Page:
Decorating For Wildlife: Coexistence Tips for Autumn Décor

pumpkins, squash and dried corn on a door stoop

Crisp autumn evening air, pumpkin- spiced everything, and the hurried removal of back-to-school supplies to be replaced by shelves of Halloween and autumn decorations: it’s definitely mid-September in Canada.

Decorating in autumn – and particularly the lead up to Halloween – is a joyous labour of love for Canadians. But making sure that our decorations aren’t negatively affecting the environment or wildlife isn’t always as simple as we may think. The Fur-Bearers gathered these tips to help you coexist while decorating your home for fall.

  1. Pumpkins and Squash. Everything about these two Cucurbita fruits feels like fall, making them beloved decorative items. But they’re still fruits – and everyone in your neighbourhood from mice, squirrels and small birds to coyotes and bears will consider them an easy meal. Consider keeping these decorations in windows for display or try non-edible versions like these DIY pumpkins made from leftover wood scraps.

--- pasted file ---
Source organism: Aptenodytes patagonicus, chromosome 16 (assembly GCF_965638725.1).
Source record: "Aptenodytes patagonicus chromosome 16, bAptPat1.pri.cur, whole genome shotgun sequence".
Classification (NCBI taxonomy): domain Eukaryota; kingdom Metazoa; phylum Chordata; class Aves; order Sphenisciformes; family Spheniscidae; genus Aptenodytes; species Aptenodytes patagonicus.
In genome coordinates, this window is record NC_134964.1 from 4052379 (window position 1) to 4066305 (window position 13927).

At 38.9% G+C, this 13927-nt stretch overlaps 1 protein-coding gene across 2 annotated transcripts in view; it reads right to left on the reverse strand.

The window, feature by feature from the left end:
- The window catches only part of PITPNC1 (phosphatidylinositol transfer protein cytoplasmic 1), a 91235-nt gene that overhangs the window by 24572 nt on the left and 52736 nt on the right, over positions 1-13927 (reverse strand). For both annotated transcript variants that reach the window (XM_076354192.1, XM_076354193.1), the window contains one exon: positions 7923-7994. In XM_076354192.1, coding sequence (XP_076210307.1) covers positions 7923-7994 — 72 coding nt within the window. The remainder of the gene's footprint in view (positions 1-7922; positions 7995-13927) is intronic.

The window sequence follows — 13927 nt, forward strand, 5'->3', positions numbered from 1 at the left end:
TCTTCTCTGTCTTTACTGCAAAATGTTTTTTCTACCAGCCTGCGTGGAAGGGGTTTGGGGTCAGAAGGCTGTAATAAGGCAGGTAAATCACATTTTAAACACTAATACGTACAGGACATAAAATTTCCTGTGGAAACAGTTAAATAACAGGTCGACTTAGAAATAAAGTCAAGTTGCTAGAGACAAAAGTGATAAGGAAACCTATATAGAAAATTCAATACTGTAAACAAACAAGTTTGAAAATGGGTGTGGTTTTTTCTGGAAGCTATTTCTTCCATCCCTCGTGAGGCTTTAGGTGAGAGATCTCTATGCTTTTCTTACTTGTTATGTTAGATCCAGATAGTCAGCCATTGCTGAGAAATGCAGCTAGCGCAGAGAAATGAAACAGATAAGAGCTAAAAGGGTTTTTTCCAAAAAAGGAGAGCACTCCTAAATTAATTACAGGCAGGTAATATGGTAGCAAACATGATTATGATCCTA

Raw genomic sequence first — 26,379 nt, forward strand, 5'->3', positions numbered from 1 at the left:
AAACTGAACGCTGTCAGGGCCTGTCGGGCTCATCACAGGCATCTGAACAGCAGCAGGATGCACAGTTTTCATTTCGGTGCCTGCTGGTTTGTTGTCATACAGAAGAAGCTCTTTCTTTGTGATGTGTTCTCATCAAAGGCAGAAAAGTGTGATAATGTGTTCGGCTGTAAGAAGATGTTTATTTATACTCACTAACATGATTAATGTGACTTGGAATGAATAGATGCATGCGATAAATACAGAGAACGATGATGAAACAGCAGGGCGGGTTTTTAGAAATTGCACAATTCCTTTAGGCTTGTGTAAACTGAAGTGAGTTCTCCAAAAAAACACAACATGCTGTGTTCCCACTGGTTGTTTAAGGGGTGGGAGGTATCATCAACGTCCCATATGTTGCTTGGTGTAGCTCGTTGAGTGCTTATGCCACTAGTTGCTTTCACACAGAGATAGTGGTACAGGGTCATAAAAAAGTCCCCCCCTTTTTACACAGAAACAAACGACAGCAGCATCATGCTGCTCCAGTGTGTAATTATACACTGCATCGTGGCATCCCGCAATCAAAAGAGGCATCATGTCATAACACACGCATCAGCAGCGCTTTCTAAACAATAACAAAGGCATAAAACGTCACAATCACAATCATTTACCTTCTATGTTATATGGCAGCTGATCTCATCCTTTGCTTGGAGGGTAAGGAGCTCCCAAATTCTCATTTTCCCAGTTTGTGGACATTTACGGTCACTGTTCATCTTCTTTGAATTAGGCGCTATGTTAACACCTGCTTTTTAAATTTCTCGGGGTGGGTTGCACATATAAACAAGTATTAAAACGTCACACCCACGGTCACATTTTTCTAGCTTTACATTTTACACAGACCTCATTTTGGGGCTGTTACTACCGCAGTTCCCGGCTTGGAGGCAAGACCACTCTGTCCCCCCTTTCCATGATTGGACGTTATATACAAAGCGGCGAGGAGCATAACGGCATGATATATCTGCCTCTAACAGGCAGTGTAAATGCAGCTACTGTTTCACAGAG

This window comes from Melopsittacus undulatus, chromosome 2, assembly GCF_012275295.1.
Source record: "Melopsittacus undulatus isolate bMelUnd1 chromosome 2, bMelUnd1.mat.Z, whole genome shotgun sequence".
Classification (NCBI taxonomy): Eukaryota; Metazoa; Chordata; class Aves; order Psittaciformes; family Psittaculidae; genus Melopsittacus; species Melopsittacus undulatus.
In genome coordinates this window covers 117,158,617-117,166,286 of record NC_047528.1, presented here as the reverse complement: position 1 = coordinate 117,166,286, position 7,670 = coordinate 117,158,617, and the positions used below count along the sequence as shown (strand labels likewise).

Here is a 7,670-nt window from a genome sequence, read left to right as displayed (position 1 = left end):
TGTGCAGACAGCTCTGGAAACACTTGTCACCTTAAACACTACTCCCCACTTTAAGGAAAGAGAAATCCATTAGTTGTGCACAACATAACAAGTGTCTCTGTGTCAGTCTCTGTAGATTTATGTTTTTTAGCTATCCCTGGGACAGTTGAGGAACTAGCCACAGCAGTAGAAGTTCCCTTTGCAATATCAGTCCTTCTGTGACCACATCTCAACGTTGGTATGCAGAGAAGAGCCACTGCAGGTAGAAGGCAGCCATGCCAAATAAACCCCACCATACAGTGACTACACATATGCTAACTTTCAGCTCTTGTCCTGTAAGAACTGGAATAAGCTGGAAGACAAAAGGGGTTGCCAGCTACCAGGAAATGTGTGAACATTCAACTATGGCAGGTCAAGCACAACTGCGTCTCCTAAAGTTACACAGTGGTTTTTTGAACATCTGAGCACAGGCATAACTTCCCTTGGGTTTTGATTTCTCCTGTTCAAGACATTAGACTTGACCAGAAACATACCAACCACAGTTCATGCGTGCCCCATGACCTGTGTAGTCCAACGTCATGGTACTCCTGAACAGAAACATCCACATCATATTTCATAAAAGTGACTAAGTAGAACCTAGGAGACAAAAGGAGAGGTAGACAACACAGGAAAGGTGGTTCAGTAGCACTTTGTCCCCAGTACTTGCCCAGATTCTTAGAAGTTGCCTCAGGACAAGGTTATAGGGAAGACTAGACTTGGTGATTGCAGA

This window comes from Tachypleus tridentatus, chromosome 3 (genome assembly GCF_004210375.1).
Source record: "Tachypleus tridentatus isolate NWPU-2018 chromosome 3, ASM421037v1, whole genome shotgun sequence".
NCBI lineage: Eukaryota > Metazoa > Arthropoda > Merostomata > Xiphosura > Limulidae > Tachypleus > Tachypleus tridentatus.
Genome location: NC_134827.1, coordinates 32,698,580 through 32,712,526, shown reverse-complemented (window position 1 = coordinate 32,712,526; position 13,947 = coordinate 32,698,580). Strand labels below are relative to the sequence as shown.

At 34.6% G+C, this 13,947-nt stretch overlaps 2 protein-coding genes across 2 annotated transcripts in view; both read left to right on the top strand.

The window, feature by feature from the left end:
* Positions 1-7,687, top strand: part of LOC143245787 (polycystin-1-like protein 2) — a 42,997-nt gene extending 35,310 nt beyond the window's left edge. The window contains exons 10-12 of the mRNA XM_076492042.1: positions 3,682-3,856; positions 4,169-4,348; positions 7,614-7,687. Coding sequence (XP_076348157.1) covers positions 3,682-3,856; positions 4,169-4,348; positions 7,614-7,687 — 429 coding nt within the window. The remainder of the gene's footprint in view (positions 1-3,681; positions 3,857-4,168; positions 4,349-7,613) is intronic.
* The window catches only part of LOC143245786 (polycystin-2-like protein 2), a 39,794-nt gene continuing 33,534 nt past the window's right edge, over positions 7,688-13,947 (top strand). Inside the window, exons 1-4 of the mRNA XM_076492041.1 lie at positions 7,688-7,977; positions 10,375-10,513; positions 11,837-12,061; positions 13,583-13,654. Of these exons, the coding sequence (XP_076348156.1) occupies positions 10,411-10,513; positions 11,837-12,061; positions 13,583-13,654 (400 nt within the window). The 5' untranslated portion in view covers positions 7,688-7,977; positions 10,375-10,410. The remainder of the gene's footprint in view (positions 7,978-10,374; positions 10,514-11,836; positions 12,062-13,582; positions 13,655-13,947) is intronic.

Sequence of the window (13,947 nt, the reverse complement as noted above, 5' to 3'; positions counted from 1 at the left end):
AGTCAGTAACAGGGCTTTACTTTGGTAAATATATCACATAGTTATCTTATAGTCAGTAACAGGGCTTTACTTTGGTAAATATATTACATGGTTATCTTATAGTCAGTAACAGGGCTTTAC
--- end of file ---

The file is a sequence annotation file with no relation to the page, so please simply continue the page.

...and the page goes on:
2. Scary Spiderwebs. Does anything set the mood for a haunting evening like over the top (or just the right amount of) spiderwebs? For wildlife, store bought spiderweb decorations can be a significant hazard. Birds and small animals can routinely become entangled. Keep the scary spiderwebs indoors.
  3. Inflatables and Lights. The sudden placement of lights, large inflatable objects, and other engaging Halloween decorations can be considered a type of pollution in an ecosystem – even when it’s on our front lawns. Remember that adding these elements to the environment can change wildlife behaviour and potentially contribute to negative encounters. Be mindful of what impacts you may be having with fun, but noisy or bright decorations.
  4. Plastic is forever. Well, it’s for a long, long time, and elements of it never leave the ecosystem. No matter how you plan to decorate this fall, be mindful of the source of materials used, and of how they’ll eventually be disposed. Using natural products is a great replacement, though they require mindfulness that some natural products may also be food sources for wildlife. No matter what we put into the ecosystem, we have to deal with the consequences of it together. 

We hope you have a beautiful autumn season and would love to hear about your ecofriendly and animal-safe decorations. Tag us on Facebook, Instagram, Twitter, YouTube, or LinkedIn, or send an email to us at

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Established in 1953, The Fur-Bearers is a charitable, non-partisan organization whose goals are to end the commercial fur trade and promote solutions for wildlife coexistence in communities. Your donation is tax-deductible. Charitable registration number: 130006125RR0002

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